Noah Andre Trudeau's past three books garnered him recognition as one of America's most respected Civil War historians. Now, in Like Men of War, he focuses on African-American soldiers in the Union army. In all, more than 175,000 black soldiers taught in more than 400 battles. But once the war was won, their efforts were largely ignored or forgotten.Drawing from the diaries and letters of these veterans, Trudeau vividly re-creates their experiences. At the outset, the white military believed that blacks were simply incapable of combat duty. But, as in the courageous assault on Fort Wagner (depicted in the film Glory), African Americans more than proved their mettle.Thoroughly researched and copiously illustrated, Like Men of War illuminates the struggles of these courageous men and brings a fresh perspective to our understanding of the Civil War.
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Like Men of War corrects a sad case of historical amnesia that began in the 1880s and continues, with only a few exceptions, into the present. Using letters, diaries, service records, and other contemporary material, Noah Andre Trudeau tells the story of the brave black men who fought and died for their freedom in the U.S. Civil War. The tale begins in 1862, when many in the Union opposed recruiting blacks as soldiers. The story ends after Reconstruction, with their hopes for equality dashed, as Federal troops ceded control of the South to Southerners. In addition to photographs, Like Men of War includes about 60 maps and accounts of many of the 449 engagements in which blacks fought.From Kirkus Reviews:
By National Public Radio producer Trudeau (Out of the Storm, 1994, etc.), another solid contribution to Civil War literature, this time about the experience of the so-called Colored Troops, who fought on the Union side. In recent years, films and books, particularly Joseph T. Glatthaar's Forged in Battle, have focused scholarly attention on the once-neglected exploits of the more than 175,000 black troops who fought in the Civil War. In an account more thorough and expansive than Glatthaar's, Trudeau shows little-known varieties of black military experience: Amazingly, free blacks in the South offered their military services to the Confederacy at the war's outset, before the North made abolition one of its wartime goals, and blacks in the multiracial areas of Louisiana and the Trans- Mississippi had well-developed military traditions dating back to the War of 1812. The Confederacy never made use of blacks as soldiers, however. Well before the final Emancipation Proclamation, units of back US troops were being sent into combat. Trudeau describes how, unreasonably, Northern editors and military men repeatedly asked whether the former slaves could fight as well as white men, even after units of the ``US Colored Troops'' had proved that they could. Trudeau compellingly captures many of their actions in detail, including moments of glory, like the capture of Fort Fisher by black troops on Jan. 15, 1865; moments of tragedy and bravery, like the failed July 18, 1863, assault on Fort Wagner; and moments of savagery, like the massacre of black soldiers at Fort Pillow by Confederates under Gen. Nathan Bedford Forrest on April 12, 1864. Trudeau also traces the curious historical fate of the African-American soldiers after their mustering out: In the revisionist historiography and racist culture of early 20th centry America, they were forgotten, and even in African-American culture and literature, their achievements were neglected. Another fine work by Trudeau, and a good companion to Glatthaar's study. -- Copyright ©1997, Kirkus Associates, LP. All rights reserved.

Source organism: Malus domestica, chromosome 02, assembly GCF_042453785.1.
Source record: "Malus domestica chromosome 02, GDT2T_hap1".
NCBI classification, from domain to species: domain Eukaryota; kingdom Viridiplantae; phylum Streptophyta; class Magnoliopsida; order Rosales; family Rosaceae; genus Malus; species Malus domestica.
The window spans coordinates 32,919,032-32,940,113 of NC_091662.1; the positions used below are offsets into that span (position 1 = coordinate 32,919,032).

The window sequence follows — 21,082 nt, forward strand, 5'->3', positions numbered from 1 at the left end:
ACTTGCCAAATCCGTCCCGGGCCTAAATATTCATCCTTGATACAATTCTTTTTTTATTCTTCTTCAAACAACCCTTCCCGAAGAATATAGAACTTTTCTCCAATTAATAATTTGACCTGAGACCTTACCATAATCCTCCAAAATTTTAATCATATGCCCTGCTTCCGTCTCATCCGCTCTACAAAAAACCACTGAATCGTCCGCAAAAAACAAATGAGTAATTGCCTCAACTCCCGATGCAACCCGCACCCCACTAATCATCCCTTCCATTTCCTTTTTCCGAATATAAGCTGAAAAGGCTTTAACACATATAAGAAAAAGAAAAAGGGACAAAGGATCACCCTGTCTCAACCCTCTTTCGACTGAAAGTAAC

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Book Description Book Sales, 2001. Hardcover. Book Condition: New. Bookseller Inventory # DADAX0762850590
Book Description Book Sales, 2001. Hardcover. Book Condition: New. New item. Bookseller Inventory # QX-047-09-6400706